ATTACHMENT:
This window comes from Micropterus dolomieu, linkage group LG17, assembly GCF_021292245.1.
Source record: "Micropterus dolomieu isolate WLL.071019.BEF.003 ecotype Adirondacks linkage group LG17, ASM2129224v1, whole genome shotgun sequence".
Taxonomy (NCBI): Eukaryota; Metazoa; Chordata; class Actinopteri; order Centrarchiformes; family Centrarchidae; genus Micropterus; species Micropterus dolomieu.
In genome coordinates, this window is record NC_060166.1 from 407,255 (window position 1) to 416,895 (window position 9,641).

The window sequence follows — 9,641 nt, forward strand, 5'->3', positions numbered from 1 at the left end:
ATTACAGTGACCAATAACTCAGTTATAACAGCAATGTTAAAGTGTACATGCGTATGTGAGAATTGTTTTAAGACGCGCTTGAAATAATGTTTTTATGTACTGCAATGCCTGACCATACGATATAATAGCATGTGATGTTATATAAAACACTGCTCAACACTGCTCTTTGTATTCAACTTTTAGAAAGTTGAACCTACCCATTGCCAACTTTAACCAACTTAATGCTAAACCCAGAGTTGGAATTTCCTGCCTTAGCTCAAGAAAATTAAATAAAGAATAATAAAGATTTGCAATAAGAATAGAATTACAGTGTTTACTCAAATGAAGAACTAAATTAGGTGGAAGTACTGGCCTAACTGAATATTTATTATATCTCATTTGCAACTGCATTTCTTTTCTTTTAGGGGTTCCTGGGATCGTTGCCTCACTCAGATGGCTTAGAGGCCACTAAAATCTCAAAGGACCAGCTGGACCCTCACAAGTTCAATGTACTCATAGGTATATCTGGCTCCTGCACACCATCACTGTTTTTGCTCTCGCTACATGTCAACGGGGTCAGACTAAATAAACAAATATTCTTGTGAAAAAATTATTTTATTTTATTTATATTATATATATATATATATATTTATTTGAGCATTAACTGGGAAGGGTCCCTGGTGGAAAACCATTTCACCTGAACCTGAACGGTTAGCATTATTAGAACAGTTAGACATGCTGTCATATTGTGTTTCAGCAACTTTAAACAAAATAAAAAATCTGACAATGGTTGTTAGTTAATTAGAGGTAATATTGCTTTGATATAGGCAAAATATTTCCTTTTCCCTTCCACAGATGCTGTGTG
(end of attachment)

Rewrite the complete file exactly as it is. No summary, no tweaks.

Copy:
This window comes from Micropterus dolomieu, linkage group LG17, assembly GCF_021292245.1.
Source record: "Micropterus dolomieu isolate WLL.071019.BEF.003 ecotype Adirondacks linkage group LG17, ASM2129224v1, whole genome shotgun sequence".
Taxonomy (NCBI): Eukaryota; Metazoa; Chordata; class Actinopteri; order Centrarchiformes; family Centrarchidae; genus Micropterus; species Micropterus dolomieu.
In genome coordinates, this window is record NC_060166.1 from 407,255 (window position 1) to 416,895 (window position 9,641).

The window sequence follows — 9,641 nt, forward strand, 5'->3', positions numbered from 1 at the left end:
ATTACAGTGACCAATAACTCAGTTATAACAGCAATGTTAAAGTGTACATGCGTATGTGAGAATTGTTTTAAGACGCGCTTGAAATAATGTTTTTATGTACTGCAATGCCTGACCATACGATATAATAGCATGTGATGTTATATAAAACACTGCTCAACACTGCTCTTTGTATTCAACTTTTAGAAAGTTGAACCTACCCATTGCCAACTTTAACCAACTTAATGCTAAACCCAGAGTTGGAATTTCCTGCCTTAGCTCAAGAAAATTAAATAAAGAATAATAAAGATTTGCAATAAGAATAGAATTACAGTGTTTACTCAAATGAAGAACTAAATTAGGTGGAAGTACTGGCCTAACTGAATATTTATTATATCTCATTTGCAACTGCATTTCTTTTCTTTTAGGGGTTCCTGGGATCGTTGCCTCACTCAGATGGCTTAGAGGCCACTAAAATCTCAAAGGACCAGCTGGACCCTCACAAGTTCAATGTACTCATAGGTATATCTGGCTCCTGCACACCATCACTGTTTTTGCTCTCGCTACATGTCAACGGGGTCAGACTAAATAAACAAATATTCTTGTGAAAAAATTATTTTATTTTATTTATATTATATATATATATATATATTTATTTGAGCATTAACTGGGAAGGGTCCCTGGTGGAAAACCATTTCACCTGAACCTGAACGGTTAGCATTATTAGAACAGTTAGACATGCTGTCATATTGTGTTTCAGCAACTTTAAACAAAATAAAAAATCTGACAATGGTTGTTAGTTAATTAGAGGTAATATTGCTTTGATATAGGCAAAATATTTCCTTTTCCCTTCCACAGATGCTGTGTG